JAIC 1998, Volume 37, Number 3, Article 7 (pp. 334 to 345)
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Journal of the American Institute for Conservation
JAIC 1998, Volume 37, Number 3, Article 7 (pp. 334 to 345)

WOVEN BY THE GRANDMOTHERS: TWENTY-FOUR BLANKETS TRAVEL TO THE NAVAJO NATION

SUSAN HEALD, & KATHLEEN E. ASH-MILBY



2 PROJECT HISTORY AND DEVELOPMENT

The Navajo textile project grew from a documentation survey of approximately 400 19th-century Navajo textiles, started in 1986 by assistant curator Eulalie Bonar, in the collection of the Museum of the American Indian-Heye Foundation (MAI–HF). The idea of taking these textiles back to the reservation was rooted in an early conversation among Bonar, Harry Walters, director of the Hatathli Museum at Navajo Community College (NCC, now Diné College), and D. Y. Begay, a Navajo weaver and project consultant, then a visiting artist at the museum. The MAI–HF collections were transferred to the Smithsonian's new NMAI in 1989, and in early 1995 museum staff began preparations to realize a temporary return of 24 blankets to the Navajo community (Bonar et al. 1996).

The Ned A. Hatathli Museum on NCC's campus in Tsaile, Arizona, was chosen as the site to host the event. Tsaile is located on the Navajo reservation about 72 miles north of Window Rock, Arizona, the Navajo Nation's capital. Except for the college campus and a small convenience store, the nearest businesses and restaurants are in Chinle, about 30 miles to the west. Though the location initially seemed remote, it is important to recognize that Tsaile is located at the center of the Navajo world and proved to be a good choice for Navajo access to the exhibition and workshop.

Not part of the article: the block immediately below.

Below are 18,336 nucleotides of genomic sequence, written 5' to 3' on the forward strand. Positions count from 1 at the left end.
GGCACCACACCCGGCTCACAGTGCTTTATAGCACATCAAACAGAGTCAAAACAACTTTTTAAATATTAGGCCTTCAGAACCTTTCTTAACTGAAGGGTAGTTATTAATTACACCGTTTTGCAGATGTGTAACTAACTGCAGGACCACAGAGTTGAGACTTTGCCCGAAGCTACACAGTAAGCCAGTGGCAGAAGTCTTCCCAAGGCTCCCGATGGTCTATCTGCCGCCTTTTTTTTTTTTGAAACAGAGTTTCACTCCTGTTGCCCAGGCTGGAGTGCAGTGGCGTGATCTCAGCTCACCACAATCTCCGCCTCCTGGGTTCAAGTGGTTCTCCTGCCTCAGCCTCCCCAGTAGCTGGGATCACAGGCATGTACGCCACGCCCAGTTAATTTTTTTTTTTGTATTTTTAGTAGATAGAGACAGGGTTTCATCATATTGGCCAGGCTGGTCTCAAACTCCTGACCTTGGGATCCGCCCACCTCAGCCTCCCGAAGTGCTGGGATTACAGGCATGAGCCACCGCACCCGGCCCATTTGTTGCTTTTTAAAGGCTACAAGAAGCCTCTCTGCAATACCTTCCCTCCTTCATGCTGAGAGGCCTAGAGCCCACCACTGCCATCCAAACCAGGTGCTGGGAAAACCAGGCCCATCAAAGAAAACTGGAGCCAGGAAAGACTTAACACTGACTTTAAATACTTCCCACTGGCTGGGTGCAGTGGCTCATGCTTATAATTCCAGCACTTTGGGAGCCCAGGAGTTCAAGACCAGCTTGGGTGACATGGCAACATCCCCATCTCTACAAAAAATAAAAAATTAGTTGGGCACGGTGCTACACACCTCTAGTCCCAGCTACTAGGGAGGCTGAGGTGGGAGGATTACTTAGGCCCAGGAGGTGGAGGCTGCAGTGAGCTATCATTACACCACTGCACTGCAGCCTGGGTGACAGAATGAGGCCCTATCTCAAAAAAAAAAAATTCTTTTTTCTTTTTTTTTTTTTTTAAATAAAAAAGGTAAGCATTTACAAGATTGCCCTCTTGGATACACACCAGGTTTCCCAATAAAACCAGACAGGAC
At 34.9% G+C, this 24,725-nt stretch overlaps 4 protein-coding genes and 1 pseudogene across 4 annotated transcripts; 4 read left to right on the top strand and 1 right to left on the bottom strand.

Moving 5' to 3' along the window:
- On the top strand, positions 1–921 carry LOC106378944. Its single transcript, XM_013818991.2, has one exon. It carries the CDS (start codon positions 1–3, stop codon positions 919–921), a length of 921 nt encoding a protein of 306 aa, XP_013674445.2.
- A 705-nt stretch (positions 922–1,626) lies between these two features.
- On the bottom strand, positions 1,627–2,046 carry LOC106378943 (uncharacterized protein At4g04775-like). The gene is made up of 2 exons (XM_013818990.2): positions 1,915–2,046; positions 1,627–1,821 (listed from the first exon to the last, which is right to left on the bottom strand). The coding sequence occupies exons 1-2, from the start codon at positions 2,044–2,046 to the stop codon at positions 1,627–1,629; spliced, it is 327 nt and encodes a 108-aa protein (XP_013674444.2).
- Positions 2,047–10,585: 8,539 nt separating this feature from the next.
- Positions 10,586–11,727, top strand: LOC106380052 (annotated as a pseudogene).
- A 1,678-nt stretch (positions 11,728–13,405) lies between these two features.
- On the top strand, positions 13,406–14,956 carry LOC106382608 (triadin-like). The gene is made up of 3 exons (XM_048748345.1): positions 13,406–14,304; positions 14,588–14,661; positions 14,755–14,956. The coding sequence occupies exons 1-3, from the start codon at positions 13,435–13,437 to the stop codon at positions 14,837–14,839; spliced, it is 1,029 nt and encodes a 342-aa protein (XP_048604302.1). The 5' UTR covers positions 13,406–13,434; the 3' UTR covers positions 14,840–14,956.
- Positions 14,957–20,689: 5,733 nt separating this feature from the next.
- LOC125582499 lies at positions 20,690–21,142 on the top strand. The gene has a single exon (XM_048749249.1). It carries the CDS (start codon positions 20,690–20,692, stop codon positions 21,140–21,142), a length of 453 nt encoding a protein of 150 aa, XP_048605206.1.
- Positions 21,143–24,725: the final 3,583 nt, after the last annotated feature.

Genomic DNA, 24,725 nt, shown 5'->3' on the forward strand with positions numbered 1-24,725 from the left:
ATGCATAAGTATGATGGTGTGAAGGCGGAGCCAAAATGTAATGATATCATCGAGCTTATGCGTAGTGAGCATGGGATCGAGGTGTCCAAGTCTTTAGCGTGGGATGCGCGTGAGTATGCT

Walters, whose background includes a degree in cultural anthropology and museum training with the Smithsonian's National Museum of Natural History, became the main contact on the reservation. Several months prior to the event, NMAI staff traveled to the Hatathli Museum to review the facilities and work out logistical details for shipping, staff housing, and publicity. Walters worked with visiting staff to complete NMAI's standard loan agreement for the NCC facility, noting light levels, pest control procedures, and climate control. The museum, located within a multipurpose building, was extremely secure, with the local Navajo police department located on the first floor.

As anticipated, there were challenges. The Hatathli Museum fell short of NMAI's loan standards in several areas. Completed in 1976, the facility was designed to include a state-of-the-art museum, but at the time of the loan its climate control system was not working and the loading dock access was only serviced by a small passenger elevator. However, with the full support of the Hatathli Museum staff to solve access difficulties and NMAI staff on site to monitor the loan, the conditions were considered adequate. The problems with the facility were deemed minor compared to the importance of bringing these textiles back to the Navajo community.

The loan lasted approximately 2 weeks. We scheduled 3 days for installation and 3 days for a display open to the public. The following 2 days were designated for the workshop: the first day was open to all interested weavers, and the second day was reserved for a small group of invited weavers. The final few days were left for deinstallation.

Input from Navajo people was incorporated at all levels of the project, including planning and implementation. We were fortunate to have several Navajo staff within NMAI assisting with the project. Four of the eight staff who traveled to Tsaile were enrolled members of the Navajo Nation. In addition, a group of eight advisers, both Navajo and non-Native scholars and weavers outside the museum, guided the project.


Copyright © 1998 American Institute of Historic and Artistic Works